We're trying out the GEN2 PT6870 CEA turbocharger from Precision Turbo and Engine next!
Project Supra: Part 14 – Precision Turbo 6870 Turbocharger
Since the weather hasn’t allowed much for good, Supra fun here in the Midwest, we’ve been rather quiet with the blue car over the last few months.
This is what the Supra's looked like since November–just excited to get out is all!
Recently, the weather has started to break, so we’re totally excited to put the car through its paces via a GEN2 PT6870 CEA turbocharger from Precison Turbo and Engine! But before we go into that, let’s first review some history of the little-Toyota-that-could.
I acquired the Supra from a friend in 2003. For the first 85,000 miles of its life with its previous owner, this Supra ran bone stock with the factory twin turbos making about 280 WHP.
Over the course of a year, some bolt-on upgrades were added and the car made it to just shy of 400 WHP at 17 PSI in 2004. By now it was using an AEM EMS (Series 1), a bubbled intake manifold, a 3-in thick Turbonetics/Spearco front-mount intercooler, AEM cam gears and intake system, and a 3-in exhaust comprised of a Stillen 3-in downpipe and 3-in thermal exhaust.
It should be noted that cylinder #4 was down to around 90 PSI at the time (which is how the car was purchased). Because of this, I’d decided to have the 2JZ-GTE engine rebuilt using stock compression JE Pistons and Pauter connecting rods. The car was also converted to a single turbo, using a PT71-GTQ turbo kit from Sound Performance, which at that time was still sold with a 3-in diameter downpipe. Using HKS 272 cams and 1000cc injectors, and a full Ferrea valvetrain with 1-mm oversized valves, we were on our way up to pretty good power when the dreaded crank walk took care of our main bearings, and eventually seized the motor.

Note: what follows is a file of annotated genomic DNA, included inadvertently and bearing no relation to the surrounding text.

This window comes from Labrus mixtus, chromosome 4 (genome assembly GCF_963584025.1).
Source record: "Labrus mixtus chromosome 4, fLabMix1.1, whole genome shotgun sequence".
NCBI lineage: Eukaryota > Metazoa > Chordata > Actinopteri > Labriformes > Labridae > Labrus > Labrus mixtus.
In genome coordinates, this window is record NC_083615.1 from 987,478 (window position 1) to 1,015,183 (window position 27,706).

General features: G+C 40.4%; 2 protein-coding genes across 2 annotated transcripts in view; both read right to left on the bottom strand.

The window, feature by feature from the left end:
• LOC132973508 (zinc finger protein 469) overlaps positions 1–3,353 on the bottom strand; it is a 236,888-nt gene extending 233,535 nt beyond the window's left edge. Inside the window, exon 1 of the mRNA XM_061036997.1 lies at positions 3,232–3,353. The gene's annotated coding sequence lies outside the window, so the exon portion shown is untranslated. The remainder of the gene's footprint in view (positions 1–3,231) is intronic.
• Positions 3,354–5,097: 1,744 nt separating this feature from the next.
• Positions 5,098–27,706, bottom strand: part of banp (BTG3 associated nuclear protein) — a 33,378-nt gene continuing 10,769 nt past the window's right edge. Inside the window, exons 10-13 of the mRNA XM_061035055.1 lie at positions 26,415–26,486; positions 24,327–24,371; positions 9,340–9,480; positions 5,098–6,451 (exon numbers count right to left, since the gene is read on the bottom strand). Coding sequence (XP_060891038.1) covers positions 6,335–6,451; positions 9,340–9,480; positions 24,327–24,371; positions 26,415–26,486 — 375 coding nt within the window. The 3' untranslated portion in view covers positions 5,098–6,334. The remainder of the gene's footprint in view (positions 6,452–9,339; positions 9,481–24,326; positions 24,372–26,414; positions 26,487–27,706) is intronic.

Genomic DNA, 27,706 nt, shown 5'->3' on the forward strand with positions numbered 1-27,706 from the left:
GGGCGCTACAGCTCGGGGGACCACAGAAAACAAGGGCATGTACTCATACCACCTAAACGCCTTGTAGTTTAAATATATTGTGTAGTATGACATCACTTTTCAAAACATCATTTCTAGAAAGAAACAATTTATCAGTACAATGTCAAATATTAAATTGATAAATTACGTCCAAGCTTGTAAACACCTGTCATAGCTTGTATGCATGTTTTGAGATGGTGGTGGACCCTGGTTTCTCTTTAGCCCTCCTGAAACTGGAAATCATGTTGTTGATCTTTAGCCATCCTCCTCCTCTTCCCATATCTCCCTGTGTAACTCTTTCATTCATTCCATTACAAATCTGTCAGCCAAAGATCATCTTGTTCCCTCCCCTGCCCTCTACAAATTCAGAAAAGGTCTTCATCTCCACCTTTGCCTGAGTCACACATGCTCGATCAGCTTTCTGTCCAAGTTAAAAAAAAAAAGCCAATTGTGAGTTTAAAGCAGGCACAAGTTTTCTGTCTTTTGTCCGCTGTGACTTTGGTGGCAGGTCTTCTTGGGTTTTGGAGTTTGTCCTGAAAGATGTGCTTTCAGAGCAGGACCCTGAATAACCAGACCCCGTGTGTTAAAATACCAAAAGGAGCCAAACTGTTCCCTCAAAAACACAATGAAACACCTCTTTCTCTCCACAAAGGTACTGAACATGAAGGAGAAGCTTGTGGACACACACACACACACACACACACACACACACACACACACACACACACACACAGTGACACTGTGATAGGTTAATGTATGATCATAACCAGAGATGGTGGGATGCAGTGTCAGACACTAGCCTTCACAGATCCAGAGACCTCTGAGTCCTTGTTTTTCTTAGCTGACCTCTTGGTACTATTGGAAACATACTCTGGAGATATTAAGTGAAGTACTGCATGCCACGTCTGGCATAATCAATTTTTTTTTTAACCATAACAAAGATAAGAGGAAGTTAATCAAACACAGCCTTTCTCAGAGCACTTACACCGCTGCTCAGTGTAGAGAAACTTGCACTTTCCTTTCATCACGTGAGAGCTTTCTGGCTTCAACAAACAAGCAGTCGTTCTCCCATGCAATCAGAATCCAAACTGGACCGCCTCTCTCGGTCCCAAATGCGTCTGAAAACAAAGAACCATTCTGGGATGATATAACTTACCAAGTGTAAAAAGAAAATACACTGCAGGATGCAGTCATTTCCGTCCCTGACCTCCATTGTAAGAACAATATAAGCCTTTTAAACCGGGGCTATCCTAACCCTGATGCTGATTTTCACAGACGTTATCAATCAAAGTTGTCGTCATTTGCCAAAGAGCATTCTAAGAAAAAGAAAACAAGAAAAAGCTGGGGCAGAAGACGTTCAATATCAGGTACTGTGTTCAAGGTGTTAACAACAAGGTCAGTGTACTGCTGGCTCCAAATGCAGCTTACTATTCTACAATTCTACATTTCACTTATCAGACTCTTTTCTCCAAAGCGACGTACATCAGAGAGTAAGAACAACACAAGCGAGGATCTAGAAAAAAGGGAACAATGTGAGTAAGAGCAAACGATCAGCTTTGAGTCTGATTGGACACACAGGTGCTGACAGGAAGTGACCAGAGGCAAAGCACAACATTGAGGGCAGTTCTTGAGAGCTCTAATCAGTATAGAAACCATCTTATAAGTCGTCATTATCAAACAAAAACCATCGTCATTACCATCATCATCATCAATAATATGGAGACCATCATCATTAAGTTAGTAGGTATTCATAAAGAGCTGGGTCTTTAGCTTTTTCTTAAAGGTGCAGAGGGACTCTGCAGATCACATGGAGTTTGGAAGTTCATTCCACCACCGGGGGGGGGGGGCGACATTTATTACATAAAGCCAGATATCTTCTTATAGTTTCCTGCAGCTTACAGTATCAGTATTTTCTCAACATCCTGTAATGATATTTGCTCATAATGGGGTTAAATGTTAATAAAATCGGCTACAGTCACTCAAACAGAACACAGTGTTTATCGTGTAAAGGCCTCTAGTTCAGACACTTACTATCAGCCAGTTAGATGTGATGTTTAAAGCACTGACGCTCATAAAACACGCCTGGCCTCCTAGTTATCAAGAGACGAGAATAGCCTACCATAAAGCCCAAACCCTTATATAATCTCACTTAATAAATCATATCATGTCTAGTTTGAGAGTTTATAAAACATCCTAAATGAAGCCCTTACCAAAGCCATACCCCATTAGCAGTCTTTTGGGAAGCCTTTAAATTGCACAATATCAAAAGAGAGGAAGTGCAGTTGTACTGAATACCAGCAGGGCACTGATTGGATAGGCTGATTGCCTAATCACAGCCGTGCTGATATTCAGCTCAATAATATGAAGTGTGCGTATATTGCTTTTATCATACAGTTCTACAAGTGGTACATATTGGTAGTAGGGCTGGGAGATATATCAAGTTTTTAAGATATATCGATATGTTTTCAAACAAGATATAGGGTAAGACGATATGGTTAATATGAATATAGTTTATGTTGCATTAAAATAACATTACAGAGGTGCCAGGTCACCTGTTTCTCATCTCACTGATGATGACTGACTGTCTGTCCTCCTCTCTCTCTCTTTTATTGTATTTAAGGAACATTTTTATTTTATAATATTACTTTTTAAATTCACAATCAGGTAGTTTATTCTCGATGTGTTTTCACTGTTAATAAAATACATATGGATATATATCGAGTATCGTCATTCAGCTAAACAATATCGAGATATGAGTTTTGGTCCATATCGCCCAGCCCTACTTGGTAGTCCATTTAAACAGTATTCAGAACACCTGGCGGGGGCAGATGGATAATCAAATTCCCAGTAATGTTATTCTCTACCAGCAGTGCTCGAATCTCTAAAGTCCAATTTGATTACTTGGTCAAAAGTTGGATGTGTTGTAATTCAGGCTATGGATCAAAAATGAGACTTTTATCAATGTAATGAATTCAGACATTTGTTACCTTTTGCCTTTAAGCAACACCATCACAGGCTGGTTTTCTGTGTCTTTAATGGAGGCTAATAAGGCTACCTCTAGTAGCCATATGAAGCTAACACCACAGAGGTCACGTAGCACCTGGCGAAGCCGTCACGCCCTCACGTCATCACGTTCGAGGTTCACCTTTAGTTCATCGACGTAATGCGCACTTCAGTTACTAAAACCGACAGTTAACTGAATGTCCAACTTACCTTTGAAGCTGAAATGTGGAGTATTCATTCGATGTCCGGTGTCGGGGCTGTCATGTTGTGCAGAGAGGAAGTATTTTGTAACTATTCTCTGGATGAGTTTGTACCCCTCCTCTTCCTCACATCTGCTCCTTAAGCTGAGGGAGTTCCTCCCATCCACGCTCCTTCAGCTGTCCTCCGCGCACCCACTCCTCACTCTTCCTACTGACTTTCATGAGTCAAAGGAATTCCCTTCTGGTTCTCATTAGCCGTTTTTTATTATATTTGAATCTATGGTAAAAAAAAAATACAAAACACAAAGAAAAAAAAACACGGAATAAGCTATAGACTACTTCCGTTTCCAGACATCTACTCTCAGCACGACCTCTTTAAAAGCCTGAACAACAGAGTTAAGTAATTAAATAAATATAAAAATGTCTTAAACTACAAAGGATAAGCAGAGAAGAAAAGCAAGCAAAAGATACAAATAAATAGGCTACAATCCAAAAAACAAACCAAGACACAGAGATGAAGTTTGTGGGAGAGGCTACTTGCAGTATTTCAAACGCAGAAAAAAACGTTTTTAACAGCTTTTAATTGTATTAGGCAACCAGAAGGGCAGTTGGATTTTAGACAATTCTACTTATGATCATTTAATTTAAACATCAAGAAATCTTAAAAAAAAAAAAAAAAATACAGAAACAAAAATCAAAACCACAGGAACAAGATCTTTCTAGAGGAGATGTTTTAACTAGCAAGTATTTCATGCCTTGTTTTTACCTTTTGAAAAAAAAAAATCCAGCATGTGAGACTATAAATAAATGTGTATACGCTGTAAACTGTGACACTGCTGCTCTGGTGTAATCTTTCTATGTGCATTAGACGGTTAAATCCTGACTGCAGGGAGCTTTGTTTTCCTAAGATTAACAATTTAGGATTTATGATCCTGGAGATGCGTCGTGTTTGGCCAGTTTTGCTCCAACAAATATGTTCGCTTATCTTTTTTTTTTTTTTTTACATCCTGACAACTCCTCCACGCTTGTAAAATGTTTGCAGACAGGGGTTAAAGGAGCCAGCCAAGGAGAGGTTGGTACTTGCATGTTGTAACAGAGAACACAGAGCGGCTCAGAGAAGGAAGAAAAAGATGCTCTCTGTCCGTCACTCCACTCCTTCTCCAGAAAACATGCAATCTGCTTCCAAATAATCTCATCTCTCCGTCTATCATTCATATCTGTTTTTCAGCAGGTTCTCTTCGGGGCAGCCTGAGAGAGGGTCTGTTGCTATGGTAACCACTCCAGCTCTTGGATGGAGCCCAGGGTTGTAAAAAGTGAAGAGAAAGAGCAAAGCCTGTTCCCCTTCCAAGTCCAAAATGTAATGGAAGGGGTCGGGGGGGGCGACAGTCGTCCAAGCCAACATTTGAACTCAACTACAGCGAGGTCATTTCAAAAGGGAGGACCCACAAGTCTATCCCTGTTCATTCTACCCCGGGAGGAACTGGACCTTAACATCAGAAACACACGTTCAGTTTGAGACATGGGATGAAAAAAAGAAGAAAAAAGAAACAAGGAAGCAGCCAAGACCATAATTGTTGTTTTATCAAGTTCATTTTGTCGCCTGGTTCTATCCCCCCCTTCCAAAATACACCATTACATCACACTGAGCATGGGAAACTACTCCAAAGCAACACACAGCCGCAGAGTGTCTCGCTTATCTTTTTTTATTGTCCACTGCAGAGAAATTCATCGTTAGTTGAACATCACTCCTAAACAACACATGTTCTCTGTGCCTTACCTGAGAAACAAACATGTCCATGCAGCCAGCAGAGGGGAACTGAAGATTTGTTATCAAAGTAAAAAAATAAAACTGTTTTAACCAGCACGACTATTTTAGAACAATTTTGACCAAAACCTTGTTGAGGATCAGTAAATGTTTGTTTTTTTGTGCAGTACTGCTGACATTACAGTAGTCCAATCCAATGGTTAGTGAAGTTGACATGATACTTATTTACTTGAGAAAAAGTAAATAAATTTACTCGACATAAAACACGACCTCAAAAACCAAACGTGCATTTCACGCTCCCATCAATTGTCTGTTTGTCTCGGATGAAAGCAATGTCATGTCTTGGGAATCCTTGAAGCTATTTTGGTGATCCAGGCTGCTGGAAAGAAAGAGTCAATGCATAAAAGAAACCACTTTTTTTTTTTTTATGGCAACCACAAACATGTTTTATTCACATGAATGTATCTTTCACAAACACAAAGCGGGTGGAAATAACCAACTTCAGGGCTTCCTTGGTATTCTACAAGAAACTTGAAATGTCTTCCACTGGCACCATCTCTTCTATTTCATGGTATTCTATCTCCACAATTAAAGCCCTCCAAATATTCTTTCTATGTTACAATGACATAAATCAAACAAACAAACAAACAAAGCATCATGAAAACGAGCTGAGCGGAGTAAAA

Struggling for funds at the time, I’d enlisted the use of a stock short block from AutoNation Toyota Scion. You can still pick a short block from there for just $2,600. Since the seized motor also meant a seized turbo (due to the lack of oil pressure), that setup—using the aforementioned upgrades—was good for 600 WHP on 93 octane and 760 WHP using a single-nozzle AEM methanol injection system at the charge pipe, as well as what was now a 3.5-in exhaust fabricated by Modified by KC—the outfit which also tuned the car, and does so to this day.
Up until then (we’re to about 2008 now), I’d been documenting all of these upgrades in Turbo and Hi-Tech Performance Magazine. Unfortunately, the magazine was disconinuted (along with several other Source Interlink rags), so I documented the latest tune and RPS twin-disc clutch install for Modified Magazine in a one-off article.
The car ran great for several years until multiple fifth-gear passes one day caused cylinder #1 to eventually melt down at the piston. The culprit was determined to be not insufficient methanol reaching cylinder #1, due to the sudden bend of the factory lower intake runner. Therefore, the ignition timing was too high in that cylinder, given the available octane. The rest of the cylinders, which were getting methanol, were perfect, but they also had a much straighter shot through the factory intake runners into the intake valves. This is where we picked up the project in MotoIQ in 2012.
We got another engine built with JE Pistons’ asymmetrical pistons, K1 rods, Titan 272 cams, a new Ferrea valvetrain, a 4-in thick intercooler setup from ETS, Fluidampr crank pulley, Hypertune intake manifold, PHR S43 exhaust manifold, and the same 3.5-in exhaust setup from MKC. Since we were now using AEM’s Infinity stand-alone engine management system, we also converted the car to E85 fuel using FIC 2250cc injectors, dual Walbro 485 fuel pumps, and an assortment of Aeromotive fuel products to complete the fuel system. None other than the popular PT6766 CEA Precision Turbo dual ball bearing turbocharger powered the car—this was a setup which provided excellent spool up and was good for over 800 WHP at 29 PSI.
We absolutely loved the PT6766 CEA until now but today there’s another bad boy on the Precison turbo block—the GEN2 PT6870 CEA—and we’re trying it out! Let’s take a look at the turbo now.
When the box arrived, it was exciting times. Having used several Precision turbos in the past, I was impressed this time with its new packaging